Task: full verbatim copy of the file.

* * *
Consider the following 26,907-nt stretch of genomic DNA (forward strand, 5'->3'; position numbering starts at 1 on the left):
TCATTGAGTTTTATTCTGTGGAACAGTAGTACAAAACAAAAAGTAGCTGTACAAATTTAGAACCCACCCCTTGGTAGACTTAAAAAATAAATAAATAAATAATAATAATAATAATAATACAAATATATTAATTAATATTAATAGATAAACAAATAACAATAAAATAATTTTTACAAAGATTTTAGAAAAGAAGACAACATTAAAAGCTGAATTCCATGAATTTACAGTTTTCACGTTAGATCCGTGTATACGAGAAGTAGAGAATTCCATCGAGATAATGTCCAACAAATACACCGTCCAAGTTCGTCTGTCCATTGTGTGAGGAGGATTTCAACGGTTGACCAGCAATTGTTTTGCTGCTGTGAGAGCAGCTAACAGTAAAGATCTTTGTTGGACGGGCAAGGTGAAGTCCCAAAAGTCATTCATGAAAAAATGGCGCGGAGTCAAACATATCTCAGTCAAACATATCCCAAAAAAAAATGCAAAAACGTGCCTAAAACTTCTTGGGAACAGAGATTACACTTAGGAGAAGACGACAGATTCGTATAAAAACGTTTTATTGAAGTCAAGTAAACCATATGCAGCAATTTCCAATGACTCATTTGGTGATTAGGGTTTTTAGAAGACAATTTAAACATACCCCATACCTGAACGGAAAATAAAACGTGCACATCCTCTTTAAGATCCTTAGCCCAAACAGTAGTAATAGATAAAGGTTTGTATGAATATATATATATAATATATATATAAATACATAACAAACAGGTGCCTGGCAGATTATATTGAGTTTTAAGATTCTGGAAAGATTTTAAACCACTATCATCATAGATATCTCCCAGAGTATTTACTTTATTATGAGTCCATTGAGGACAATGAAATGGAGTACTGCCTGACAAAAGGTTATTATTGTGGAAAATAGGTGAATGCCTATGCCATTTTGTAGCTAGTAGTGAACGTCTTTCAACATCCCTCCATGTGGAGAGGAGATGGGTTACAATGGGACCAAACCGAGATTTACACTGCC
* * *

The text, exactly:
Consider the following 26,907-nt stretch of genomic DNA (forward strand, 5'->3'; position numbering starts at 1 on the left):
TCATTGAGTTTTATTCTGTGGAACAGTAGTACAAAACAAAAAGTAGCTGTACAAATTTAGAACCCACCCCTTGGTAGACTTAAAAAATAAATAAATAAATAATAATAATAATAATAATACAAATATATTAATTAATATTAATAGATAAACAAATAACAATAAAATAATTTTTACAAAGATTTTAGAAAAGAAGACAACATTAAAAGCTGAATTCCATGAATTTACAGTTTTCACGTTAGATCCGTGTATACGAGAAGTAGAGAATTCCATCGAGATAATGTCCAACAAATACACCGTCCAAGTTCGTCTGTCCATTGTGTGAGGAGGATTTCAACGGTTGACCAGCAATTGTTTTGCTGCTGTGAGAGCAGCTAACAGTAAAGATCTTTGTTGGACGGGCAAGGTGAAGTCCCAAAAGTCATTCATGAAAAAATGGCGCGGAGTCAAACATATCTCAGTCAAACATATCCCAAAAAAAAATGCAAAAACGTGCCTAAAACTTCTTGGGAACAGAGATTACACTTAGGAGAAGACGACAGATTCGTATAAAAACGTTTTATTGAAGTCAAGTAAACCATATGCAGCAATTTCCAATGACTCATTTGGTGATTAGGGTTTTTAGAAGACAATTTAAACATACCCCATACCTGAACGGAAAATAAAACGTGCACATCCTCTTTAAGATCCTTAGCCCAAACAGTAGTAATAGATAAAGGTTTGTATGAATATATATATATAATATATATATAAATACATAACAAACAGGTGCCTGGCAGATTATATTGAGTTTTAAGATTCTGGAAAGATTTTAAACCACTATCATCATAGATATCTCCCAGAGTATTTACTTTATTATGAGTCCATTGAGGACAATGAAATGGAGTACTGCCTGACAAAAGGTTATTATTGTGGAAAATAGGTGAATGCCTATGCCATTTTGTAGCTAGTAGTGAACGTCTTTCAACATCCCTCCATGTGGAGAGGAGATGGGTTACAATGGGACCAAACCGAGATTTACACTGCC